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Big-box store workers find themselves shut out of the American Dream in 'Help Wanted'

W. W. Norton & Company

There's a moment towards the end of Adelle Waldman's new novel, Help Wanted, where a smart-but-insecure young woman named Nicole, who's a worker in a big-box store, approaches her manager to ask him what he thinks about her ambition to go to college. The manager, nicknamed "Big Will," is a good guy, but he's distracted. He's just been promoted and reassigned to another store. As Nicole sits down in Big Will's office, she notices a photo of a bunch of guys at what must have been Big Will's own college graduation. We're told that:

A really good writer, like Waldman, knows when to let a moment speak for itself. By the end of that brief scene, we readers sense Nicole's aspirations have deflated, maybe for good.

Waldman's 2013 debut novel, The Love Affairs of Nathaniel P., about a young literary hipster living (where else?) in Brooklyn, was lauded for its wit and shrewdness. It's been a long wait for Waldman's second novel, which turns out to be not what I was expecting. Help Wanted is a workplace ensemble piece set in a Costco-like store in a Catskill-region town. It's a place that was first hollowed out by malls and, now, by e-commerce and the disappearance of corporate office parks.

Waldman has said in interviews that she herself took a job in a big-box store for six months. Her motives seem to have been mixed: part anthropological, part practical — the income generated from her debut novel was beginning to dry up.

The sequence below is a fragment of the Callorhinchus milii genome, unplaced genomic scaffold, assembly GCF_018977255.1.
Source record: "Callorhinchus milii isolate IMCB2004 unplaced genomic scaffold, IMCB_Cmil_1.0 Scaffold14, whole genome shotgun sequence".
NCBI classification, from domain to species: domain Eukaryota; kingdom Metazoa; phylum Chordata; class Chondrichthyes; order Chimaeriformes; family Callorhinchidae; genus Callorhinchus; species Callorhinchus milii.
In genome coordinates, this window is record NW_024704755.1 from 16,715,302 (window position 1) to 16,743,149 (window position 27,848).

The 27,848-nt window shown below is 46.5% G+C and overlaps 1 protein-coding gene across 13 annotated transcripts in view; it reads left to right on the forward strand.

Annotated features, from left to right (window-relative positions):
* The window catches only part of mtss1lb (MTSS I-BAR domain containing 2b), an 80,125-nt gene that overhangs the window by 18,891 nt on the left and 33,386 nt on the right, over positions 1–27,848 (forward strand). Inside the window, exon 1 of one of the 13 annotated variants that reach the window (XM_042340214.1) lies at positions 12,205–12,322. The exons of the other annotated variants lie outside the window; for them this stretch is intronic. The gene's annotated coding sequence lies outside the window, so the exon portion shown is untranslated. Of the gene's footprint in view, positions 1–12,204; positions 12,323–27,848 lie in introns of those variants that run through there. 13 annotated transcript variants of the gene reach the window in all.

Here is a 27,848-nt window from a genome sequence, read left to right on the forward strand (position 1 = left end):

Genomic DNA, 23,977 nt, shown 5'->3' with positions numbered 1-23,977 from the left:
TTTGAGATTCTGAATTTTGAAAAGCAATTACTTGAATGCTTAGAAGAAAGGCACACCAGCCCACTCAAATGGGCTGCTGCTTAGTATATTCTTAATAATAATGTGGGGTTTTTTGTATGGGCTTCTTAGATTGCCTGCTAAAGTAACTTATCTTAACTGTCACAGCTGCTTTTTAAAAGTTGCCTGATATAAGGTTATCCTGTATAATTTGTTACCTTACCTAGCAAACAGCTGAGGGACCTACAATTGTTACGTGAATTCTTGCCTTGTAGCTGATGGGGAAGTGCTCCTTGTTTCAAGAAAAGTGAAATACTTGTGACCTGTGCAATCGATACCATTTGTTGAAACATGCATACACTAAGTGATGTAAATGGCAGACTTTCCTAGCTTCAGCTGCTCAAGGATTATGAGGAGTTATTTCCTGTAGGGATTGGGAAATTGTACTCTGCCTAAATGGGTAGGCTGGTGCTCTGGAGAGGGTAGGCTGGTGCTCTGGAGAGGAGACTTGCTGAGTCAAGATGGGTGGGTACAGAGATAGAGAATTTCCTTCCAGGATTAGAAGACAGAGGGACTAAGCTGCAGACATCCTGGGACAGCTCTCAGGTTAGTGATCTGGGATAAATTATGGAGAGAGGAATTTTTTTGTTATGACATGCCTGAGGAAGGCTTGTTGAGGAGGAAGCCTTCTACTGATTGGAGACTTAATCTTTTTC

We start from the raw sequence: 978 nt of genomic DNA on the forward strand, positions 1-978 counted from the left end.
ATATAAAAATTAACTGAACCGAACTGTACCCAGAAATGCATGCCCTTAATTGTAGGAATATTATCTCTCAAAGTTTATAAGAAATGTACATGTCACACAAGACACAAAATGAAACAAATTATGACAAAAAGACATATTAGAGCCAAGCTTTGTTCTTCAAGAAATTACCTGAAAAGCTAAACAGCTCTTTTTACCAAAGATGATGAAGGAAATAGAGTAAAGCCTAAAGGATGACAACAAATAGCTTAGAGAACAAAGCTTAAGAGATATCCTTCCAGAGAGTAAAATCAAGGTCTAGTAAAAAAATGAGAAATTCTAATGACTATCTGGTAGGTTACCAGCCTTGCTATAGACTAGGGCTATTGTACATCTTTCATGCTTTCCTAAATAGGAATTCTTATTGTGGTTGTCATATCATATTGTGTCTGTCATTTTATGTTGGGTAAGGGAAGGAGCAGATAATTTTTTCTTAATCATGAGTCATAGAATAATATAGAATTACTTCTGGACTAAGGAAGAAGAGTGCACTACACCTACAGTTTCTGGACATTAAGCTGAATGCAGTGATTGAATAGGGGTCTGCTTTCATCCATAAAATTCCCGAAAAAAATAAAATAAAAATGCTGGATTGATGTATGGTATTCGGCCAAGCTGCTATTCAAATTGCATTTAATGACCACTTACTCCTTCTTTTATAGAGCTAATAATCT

Help Wanted itself is a mixed bag. As you perhaps heard in the passage above, it's graced with the psychological acuity that distinguished its predecessor. But, because Help Wanted is a group portrait, it tends to visit, rather than settle in with, its working class characters.

The overall effect is both panoramic and jumpy, not unlike the novel's opening scene in which the "team members" of "Movement" — corporate-speak for the crew that gathers every morning at 4 a.m. to meet delivery trucks — frantically unload boxes of stuff: kitty litter, shrink-wrapped lampshades, sunscreen, tiki torches, toilet paper and "single-serve Styrofoam cups of soup."

The novel's plot is, in a sense, also a collective effort. No, nobody's talkin' union. Instead, given that Big Will, the store manager, is moving on up, the workers hatch a plan to rid themselves of their own reviled division manager, a woman named Meredith. By singing her praises to corporate, they hope to get her promoted, albeit undeservedly.

Waldman clearly relishes bringing mercurial Meredith to life. Here she is approaching Nicole on that early morning unloading line.

If The Love Affairs of Nathaniel P. was a droll depiction of the insider culture of literary Brooklyn, Help Wanted is an informed depiction of outsiders: hourly wage workers, mostly without benefits, who see themselves shut out of the American Dream. If there's not as much witty banter in this novel, well, how could there be?

Copyright 2024 Fresh Air. To see more, visit Fresh Air.

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Maureen Corrigan, book critic for NPR's Fresh Air, is The Nicky and Jamie Grant Distinguished Professor of the Practice in Literary Criticism at Georgetown University. She is an associate editor of and contributor to Mystery and Suspense Writers (Scribner) and the winner of the 1999 Edgar Award for Criticism, presented by the Mystery Writers of America. In 2019, Corrigan was awarded the Nona Balakian Citation for Excellence in Reviewing by the National Book Critics Circle.